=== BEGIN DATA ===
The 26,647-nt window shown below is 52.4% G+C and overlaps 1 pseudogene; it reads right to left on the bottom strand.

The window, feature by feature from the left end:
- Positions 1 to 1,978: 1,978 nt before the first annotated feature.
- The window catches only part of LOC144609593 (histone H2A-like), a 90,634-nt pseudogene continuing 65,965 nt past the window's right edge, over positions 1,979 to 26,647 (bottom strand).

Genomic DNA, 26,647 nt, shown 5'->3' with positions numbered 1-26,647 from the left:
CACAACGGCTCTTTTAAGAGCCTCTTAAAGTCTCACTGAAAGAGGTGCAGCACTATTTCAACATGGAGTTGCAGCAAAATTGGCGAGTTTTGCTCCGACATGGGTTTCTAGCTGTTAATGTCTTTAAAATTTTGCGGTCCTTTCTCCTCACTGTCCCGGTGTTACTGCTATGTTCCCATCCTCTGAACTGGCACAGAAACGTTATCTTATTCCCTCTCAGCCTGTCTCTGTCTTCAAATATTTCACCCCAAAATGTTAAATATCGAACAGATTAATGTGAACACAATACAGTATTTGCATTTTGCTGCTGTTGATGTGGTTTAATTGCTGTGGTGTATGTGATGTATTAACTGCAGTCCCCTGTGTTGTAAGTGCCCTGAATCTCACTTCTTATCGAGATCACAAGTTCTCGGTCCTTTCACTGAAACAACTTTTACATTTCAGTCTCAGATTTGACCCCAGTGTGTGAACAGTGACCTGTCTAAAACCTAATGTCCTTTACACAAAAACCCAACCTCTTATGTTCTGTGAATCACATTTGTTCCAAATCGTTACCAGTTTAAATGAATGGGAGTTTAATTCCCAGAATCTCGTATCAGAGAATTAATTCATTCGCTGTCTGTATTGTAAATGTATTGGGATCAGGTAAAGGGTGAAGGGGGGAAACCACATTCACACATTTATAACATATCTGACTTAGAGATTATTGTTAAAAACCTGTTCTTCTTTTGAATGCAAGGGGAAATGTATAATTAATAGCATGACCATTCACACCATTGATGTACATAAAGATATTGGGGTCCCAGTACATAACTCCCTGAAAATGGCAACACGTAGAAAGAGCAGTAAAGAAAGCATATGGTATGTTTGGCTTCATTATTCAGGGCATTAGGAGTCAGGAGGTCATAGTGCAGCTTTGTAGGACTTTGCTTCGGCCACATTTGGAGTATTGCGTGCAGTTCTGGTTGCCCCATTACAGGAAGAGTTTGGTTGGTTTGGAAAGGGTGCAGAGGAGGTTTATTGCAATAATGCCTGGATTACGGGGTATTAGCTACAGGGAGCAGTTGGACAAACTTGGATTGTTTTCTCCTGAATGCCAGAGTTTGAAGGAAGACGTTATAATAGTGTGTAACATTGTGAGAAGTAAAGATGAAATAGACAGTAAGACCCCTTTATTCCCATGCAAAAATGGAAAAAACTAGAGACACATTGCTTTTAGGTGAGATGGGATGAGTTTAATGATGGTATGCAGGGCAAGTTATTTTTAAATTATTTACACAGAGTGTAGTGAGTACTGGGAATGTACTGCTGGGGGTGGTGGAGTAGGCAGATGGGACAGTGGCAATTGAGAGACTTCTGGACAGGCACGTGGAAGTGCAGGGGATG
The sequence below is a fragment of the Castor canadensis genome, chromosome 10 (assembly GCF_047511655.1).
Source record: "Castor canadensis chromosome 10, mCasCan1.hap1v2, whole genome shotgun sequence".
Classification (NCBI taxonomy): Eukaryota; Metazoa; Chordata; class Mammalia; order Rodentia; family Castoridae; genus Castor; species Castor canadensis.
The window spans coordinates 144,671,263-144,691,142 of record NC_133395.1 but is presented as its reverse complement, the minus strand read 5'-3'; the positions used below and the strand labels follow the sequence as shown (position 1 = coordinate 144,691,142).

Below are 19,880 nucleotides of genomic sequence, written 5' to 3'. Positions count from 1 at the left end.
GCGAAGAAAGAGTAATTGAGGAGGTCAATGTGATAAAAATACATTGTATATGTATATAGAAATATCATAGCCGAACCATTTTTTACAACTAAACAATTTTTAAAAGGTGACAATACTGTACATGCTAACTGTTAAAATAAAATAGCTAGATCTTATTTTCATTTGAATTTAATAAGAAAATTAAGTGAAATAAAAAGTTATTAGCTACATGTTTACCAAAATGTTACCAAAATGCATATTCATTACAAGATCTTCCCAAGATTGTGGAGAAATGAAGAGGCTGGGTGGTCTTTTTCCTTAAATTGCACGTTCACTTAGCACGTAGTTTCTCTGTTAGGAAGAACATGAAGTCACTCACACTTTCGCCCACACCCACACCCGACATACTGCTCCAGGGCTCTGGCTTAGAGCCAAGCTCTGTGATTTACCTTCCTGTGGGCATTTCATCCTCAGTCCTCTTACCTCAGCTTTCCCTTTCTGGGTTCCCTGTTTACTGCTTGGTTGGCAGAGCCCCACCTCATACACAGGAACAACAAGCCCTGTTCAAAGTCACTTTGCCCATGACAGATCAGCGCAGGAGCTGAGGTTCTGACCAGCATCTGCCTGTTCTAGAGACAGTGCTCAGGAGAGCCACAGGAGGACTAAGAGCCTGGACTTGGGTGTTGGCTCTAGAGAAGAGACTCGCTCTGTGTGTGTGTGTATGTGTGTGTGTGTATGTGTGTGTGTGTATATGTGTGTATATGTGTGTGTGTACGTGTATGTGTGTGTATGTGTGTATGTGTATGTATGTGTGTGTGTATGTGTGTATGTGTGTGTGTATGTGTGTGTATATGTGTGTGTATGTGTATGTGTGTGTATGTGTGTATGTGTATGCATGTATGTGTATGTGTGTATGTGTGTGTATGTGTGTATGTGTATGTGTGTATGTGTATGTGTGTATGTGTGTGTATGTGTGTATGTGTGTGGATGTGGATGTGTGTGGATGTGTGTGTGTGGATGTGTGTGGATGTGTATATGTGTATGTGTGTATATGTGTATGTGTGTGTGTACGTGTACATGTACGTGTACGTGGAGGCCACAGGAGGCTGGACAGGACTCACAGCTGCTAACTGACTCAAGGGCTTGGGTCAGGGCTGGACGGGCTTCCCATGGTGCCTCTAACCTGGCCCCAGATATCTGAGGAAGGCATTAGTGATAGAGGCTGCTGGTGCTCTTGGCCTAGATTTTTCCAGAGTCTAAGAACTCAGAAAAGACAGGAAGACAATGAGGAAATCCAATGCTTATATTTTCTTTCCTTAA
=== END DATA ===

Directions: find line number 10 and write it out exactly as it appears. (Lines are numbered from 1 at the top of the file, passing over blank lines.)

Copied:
The window spans coordinates 144,671,263-144,691,142 of record NC_133395.1 but is presented as its reverse complement, the minus strand read 5'-3'; the positions used below and the strand labels follow the sequence as shown (position 1 = coordinate 144,691,142).